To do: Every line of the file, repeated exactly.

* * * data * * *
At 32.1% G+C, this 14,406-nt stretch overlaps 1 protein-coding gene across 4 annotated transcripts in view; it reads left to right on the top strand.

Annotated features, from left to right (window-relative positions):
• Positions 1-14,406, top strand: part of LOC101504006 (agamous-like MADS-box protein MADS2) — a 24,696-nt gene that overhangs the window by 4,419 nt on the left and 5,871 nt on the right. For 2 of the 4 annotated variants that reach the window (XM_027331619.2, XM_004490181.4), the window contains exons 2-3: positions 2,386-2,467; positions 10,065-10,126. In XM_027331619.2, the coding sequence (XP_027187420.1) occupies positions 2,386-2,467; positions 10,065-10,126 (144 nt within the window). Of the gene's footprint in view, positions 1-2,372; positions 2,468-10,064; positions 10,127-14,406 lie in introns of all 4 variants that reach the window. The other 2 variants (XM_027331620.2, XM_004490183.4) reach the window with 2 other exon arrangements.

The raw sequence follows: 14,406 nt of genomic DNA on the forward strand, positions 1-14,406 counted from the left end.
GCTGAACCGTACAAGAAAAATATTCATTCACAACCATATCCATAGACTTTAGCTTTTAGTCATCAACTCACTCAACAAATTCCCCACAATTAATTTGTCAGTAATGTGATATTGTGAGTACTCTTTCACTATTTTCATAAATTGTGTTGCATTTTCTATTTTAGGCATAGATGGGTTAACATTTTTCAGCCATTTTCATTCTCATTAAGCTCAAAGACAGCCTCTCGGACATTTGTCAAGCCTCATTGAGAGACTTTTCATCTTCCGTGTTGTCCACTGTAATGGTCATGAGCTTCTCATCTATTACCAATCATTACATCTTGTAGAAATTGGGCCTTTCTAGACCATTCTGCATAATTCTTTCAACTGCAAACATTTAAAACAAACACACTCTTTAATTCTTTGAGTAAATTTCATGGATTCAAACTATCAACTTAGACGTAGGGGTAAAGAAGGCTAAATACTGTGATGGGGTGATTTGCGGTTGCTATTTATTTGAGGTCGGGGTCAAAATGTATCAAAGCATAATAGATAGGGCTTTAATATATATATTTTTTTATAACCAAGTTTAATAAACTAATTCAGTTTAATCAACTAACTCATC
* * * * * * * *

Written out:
At 32.1% G+C, this 14,406-nt stretch overlaps 1 protein-coding gene across 4 annotated transcripts in view; it reads left to right on the top strand.

Annotated features, from left to right (window-relative positions):
• Positions 1-14,406, top strand: part of LOC101504006 (agamous-like MADS-box protein MADS2) — a 24,696-nt gene that overhangs the window by 4,419 nt on the left and 5,871 nt on the right. For 2 of the 4 annotated variants that reach the window (XM_027331619.2, XM_004490181.4), the window contains exons 2-3: positions 2,386-2,467; positions 10,065-10,126. In XM_027331619.2, the coding sequence (XP_027187420.1) occupies positions 2,386-2,467; positions 10,065-10,126 (144 nt within the window). Of the gene's footprint in view, positions 1-2,372; positions 2,468-10,064; positions 10,127-14,406 lie in introns of all 4 variants that reach the window. The other 2 variants (XM_027331620.2, XM_004490183.4) reach the window with 2 other exon arrangements.

The raw sequence follows: 14,406 nt of genomic DNA on the forward strand, positions 1-14,406 counted from the left end.
GCTGAACCGTACAAGAAAAATATTCATTCACAACCATATCCATAGACTTTAGCTTTTAGTCATCAACTCACTCAACAAATTCCCCACAATTAATTTGTCAGTAATGTGATATTGTGAGTACTCTTTCACTATTTTCATAAATTGTGTTGCATTTTCTATTTTAGGCATAGATGGGTTAACATTTTTCAGCCATTTTCATTCTCATTAAGCTCAAAGACAGCCTCTCGGACATTTGTCAAGCCTCATTGAGAGACTTTTCATCTTCCGTGTTGTCCACTGTAATGGTCATGAGCTTCTCATCTATTACCAATCATTACATCTTGTAGAAATTGGGCCTTTCTAGACCATTCTGCATAATTCTTTCAACTGCAAACATTTAAAACAAACACACTCTTTAATTCTTTGAGTAAATTTCATGGATTCAAACTATCAACTTAGACGTAGGGGTAAAGAAGGCTAAATACTGTGATGGGGTGATTTGCGGTTGCTATTTATTTGAGGTCGGGGTCAAAATGTATCAAAGCATAATAGATAGGGCTTTAATATATATATTTTTTTATAACCAAGTTTAATAAACTAATTCAGTTTAATCAACTAACTCATC